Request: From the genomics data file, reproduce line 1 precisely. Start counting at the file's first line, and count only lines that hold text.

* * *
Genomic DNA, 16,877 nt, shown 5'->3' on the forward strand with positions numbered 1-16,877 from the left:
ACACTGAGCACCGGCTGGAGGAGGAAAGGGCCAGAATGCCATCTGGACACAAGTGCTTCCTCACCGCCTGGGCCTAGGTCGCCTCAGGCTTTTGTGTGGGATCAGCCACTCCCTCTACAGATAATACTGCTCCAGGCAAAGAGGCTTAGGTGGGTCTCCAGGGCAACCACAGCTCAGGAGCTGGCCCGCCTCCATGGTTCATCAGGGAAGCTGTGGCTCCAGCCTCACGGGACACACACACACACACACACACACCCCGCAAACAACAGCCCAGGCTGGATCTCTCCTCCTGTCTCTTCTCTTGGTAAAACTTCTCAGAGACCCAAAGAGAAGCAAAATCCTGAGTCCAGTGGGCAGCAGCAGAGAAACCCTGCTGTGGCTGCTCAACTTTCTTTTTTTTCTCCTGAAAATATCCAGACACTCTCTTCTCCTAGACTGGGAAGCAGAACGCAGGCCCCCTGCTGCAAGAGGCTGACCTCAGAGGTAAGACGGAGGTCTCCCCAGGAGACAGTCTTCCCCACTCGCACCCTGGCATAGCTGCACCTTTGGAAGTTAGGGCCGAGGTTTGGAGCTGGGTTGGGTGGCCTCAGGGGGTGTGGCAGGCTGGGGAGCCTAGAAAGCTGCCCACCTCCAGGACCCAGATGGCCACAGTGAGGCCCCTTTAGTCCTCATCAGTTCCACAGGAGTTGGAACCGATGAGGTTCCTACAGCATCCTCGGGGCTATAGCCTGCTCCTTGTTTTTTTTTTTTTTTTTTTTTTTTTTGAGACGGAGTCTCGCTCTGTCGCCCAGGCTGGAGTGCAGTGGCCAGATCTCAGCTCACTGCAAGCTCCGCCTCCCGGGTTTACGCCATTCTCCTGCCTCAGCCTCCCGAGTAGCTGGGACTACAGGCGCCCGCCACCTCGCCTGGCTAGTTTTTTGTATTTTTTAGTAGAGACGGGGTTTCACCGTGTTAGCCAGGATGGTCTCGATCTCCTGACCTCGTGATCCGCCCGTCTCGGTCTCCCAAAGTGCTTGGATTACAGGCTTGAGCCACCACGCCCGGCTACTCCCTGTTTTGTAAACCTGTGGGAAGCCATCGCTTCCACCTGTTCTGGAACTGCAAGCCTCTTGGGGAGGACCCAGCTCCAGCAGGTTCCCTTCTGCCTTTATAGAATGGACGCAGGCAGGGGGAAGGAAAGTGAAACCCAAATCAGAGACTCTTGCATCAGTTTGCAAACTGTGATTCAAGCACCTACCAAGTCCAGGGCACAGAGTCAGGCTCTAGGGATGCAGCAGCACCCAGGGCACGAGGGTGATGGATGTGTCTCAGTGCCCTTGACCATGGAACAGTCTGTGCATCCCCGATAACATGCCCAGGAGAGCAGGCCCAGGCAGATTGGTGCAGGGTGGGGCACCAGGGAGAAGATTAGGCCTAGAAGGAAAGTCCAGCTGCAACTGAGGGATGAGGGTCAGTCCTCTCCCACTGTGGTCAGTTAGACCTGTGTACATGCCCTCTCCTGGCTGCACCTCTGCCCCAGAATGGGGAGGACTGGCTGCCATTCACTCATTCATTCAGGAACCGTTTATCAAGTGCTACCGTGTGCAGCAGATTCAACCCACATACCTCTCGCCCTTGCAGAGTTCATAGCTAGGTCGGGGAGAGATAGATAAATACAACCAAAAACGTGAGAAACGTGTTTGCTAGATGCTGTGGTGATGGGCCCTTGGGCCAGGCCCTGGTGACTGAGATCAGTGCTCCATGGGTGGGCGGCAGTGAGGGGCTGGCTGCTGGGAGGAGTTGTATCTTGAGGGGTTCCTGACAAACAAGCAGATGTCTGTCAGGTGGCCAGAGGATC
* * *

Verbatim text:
Genomic DNA, 16,877 nt, shown 5'->3' on the forward strand with positions numbered 1-16,877 from the left: